New Egyptian president says there will be no reconciliation with those who committed crimes.
Egypt’s new President Abdel Fattah El-Sisi was sworn into office in Cairo on Sunday.
To his supporters, who had gathered in their thousands in Tahrir Square to celebrate his inauguration, Sisi is the man who will restore stability after years of political turmoil. But his critics fear he will become yet another authoritarian president in a long history of military leaders in Egypt.
During his innauguration ceremony, Sisi promised to meet the people’s demands for democracy. However, he also said “fighting terrorism” will be a top priority for his government, and that he would not reconcile with those who have “committed crimes”.
Many see that as a warning for the Muslim Brotherhood, which was designated a terrorist organisation last year and many of its leaders and members were jailed.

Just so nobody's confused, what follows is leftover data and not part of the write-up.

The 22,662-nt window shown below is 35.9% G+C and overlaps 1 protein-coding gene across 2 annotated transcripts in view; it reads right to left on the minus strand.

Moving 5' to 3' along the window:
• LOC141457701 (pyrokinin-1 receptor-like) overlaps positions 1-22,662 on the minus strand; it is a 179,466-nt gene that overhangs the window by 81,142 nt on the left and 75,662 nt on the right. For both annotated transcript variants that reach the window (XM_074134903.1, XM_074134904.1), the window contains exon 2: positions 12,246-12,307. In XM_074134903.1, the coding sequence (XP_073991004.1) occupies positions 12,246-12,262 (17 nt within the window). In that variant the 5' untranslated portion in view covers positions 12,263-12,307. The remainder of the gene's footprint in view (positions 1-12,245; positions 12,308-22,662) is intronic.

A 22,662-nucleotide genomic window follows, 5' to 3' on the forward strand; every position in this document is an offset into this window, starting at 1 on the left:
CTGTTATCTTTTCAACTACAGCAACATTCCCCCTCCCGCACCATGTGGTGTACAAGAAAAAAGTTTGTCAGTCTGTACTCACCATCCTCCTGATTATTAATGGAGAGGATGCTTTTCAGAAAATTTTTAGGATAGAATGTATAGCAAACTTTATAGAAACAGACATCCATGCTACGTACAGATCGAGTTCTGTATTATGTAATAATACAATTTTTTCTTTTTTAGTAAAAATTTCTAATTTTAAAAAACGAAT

Egypt has been hit by a wave of attacks in recent months targeting mainly the police and security personnel. With Sisi making security his main priority, we ask: Is he capable of putting an end to the turmoil in Egypt?
Presenter: Hazem Sika
Moktar Kamel, president of the Alliance of Egyptian Americans.
Ashraf Abdel Ghaffar, senior leader of the Muslim Brotherhood.
Hisham Kassem, journalist and publisher and former chairman of the Egyptian Organisation for Human Rights